For instance, research shows that the amount of time a child spends outdoors can play a significant role in their risk of developing myopia.

Not only do most studies show that children who spend more time outdoors are less likely to develop myopia, studies requiring children to spend extra time outdoors during school hours have shown the rate of myopia onset decreased compared with children who didn’t spend additional time outdoors.

But researchers still aren’t quite sure why this is the case. One theory is that the higher levels of light outdoors releases more dopamine into our retinal receptors (the nerves that process light signals in the eye), thus protecting against myopia.

Another suggestion is that the greater amount of physical activity children typically get outdoors prevents myopia. But studies have now shown that this has little effect.

It’s also been suggested that the different patterns and details we see in outdoor versus indoor spaces might explain the increase in myopia.

For example, one study suggests that the abundance of plain features and walls in indoor environments is to blame. This may also be why myopia tends to be more common in urban areas, however, more research is needed to understand this.

Modern lifestyles

Nevertheless, modern lifestyles often require us to spend a lot of our time indoors. For example, children are spending longer in formal education thanks to increases in school leaving age and more people pursuing higher education, which evidence suggests can cause myopia.

Yet what aspects of formalised education are causing increases in myopia is still unknown. Prolonged reading, learning at close distances, time spent indoors and increased screen use might all be to blame.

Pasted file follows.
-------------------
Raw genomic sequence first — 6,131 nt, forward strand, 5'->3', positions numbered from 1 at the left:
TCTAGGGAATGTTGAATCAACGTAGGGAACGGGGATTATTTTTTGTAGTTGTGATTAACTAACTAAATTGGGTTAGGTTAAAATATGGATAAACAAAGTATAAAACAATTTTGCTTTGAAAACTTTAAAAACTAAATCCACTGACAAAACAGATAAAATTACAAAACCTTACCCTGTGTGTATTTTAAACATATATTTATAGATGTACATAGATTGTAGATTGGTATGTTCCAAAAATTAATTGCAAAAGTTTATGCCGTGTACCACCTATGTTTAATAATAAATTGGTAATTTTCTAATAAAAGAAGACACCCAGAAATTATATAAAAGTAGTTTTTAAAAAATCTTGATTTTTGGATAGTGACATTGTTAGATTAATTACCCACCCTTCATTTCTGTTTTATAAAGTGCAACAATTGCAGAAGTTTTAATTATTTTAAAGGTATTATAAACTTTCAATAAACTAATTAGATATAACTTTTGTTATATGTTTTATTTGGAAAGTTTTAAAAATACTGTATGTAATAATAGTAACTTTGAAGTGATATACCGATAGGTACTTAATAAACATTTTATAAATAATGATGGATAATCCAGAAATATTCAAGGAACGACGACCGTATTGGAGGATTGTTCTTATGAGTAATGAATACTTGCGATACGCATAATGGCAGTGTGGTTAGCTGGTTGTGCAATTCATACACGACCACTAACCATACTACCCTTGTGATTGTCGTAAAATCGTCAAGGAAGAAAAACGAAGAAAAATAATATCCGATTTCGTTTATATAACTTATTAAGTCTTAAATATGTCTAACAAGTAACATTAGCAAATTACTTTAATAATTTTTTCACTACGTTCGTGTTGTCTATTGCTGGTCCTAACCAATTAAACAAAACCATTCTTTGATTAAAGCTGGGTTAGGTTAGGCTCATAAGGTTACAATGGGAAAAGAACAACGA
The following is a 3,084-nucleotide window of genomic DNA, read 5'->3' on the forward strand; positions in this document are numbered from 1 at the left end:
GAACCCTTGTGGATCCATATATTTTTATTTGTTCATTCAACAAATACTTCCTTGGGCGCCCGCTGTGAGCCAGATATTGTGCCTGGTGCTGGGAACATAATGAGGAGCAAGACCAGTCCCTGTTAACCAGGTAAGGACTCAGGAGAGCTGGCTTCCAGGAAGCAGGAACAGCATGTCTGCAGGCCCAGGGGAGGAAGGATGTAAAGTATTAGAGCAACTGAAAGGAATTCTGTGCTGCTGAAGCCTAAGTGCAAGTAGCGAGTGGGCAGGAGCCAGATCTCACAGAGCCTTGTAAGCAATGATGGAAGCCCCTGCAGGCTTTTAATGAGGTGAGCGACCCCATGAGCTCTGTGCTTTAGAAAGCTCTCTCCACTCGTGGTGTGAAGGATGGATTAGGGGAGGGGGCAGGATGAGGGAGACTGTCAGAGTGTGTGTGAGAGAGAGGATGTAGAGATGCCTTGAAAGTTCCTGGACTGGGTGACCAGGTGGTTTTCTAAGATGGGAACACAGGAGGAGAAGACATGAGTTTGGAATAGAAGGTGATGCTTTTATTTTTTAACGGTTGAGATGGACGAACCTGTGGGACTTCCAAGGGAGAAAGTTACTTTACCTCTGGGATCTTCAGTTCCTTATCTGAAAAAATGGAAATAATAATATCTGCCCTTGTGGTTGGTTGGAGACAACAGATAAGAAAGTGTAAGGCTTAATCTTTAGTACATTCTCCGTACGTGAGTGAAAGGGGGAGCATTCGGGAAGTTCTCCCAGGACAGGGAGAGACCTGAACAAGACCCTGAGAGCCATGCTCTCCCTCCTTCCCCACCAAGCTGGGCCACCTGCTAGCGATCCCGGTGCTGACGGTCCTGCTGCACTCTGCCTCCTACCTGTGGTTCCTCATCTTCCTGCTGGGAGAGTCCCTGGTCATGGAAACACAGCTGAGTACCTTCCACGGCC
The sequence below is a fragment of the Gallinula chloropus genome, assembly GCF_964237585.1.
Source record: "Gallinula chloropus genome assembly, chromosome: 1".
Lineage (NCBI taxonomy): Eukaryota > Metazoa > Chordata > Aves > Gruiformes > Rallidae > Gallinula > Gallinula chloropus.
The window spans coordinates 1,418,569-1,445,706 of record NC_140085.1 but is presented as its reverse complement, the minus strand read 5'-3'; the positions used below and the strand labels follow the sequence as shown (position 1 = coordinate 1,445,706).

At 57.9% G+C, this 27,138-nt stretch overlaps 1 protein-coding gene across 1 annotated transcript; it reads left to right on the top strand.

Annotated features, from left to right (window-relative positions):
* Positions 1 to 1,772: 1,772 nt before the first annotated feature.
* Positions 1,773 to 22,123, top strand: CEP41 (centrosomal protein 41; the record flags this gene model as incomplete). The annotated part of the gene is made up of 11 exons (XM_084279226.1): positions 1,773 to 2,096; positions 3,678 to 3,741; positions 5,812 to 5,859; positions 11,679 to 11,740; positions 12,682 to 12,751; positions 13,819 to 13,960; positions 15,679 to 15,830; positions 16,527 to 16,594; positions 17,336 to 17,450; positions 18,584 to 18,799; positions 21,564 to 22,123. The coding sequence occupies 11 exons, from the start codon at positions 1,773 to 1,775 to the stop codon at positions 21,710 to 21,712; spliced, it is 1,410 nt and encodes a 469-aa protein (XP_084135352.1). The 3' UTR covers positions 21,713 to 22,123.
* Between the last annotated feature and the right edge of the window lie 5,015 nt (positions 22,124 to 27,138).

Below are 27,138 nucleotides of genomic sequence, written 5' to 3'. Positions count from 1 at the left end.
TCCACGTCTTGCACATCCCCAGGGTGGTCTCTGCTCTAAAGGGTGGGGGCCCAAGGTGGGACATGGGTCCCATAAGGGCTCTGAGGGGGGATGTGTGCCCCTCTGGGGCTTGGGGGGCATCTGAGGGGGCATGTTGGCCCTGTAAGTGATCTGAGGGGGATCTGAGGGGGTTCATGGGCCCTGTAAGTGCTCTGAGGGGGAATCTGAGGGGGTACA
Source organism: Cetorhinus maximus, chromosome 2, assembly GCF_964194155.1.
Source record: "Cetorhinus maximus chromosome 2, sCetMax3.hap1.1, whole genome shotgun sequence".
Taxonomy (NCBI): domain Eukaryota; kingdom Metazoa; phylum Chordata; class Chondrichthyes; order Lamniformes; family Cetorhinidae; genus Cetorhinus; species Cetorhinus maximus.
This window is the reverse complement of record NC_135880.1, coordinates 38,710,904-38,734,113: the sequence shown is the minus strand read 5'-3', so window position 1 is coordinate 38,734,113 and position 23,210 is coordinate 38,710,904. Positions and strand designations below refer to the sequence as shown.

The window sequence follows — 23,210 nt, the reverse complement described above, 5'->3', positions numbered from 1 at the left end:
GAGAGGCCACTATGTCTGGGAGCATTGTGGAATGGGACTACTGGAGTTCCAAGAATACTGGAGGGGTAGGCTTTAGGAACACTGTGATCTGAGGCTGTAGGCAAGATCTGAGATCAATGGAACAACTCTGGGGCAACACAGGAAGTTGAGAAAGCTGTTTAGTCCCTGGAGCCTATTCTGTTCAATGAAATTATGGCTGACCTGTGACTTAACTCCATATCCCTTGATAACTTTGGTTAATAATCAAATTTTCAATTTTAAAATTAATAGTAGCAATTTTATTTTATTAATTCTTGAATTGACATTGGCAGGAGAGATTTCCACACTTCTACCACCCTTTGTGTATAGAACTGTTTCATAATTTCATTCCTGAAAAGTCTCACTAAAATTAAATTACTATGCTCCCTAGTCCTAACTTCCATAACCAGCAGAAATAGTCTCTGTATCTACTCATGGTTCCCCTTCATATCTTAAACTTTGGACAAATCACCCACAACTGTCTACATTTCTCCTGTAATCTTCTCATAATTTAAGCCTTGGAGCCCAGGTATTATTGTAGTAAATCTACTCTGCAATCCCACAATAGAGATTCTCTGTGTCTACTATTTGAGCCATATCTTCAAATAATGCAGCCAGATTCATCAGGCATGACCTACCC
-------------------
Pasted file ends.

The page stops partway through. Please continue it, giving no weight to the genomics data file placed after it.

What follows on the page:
While one study suggests reading at a distance closer than 25cm may be a risk for developing myopia, reading probably only has a small effect on developing myopia.

The effect of greater screen use on myopia in children also has mixed results – probably because estimating screen use and controlling it in a long-term experiment is difficult. Regardless, further research is needed to understand whether excessive screen use is to blame for higher rates of myopia, and why this is the case.

Given the risk factors for developing myopia, there are also concerns now that stay-at-home orders and home learning during the pandemic may have worsened children’s eyesight.

Although there has been no study yet looking at the effect on children in the UK, early results elsewhere suggest that the pandemic may cause more children to develop myopia – but it’s anticipated the effects will be small. Whether the pandemic will have caused permanent increases in myopia is also yet to be seen.

Currently, the best advice for limiting the risk of developing myopia is to increase time spent outdoors, even by 40 minutes a day.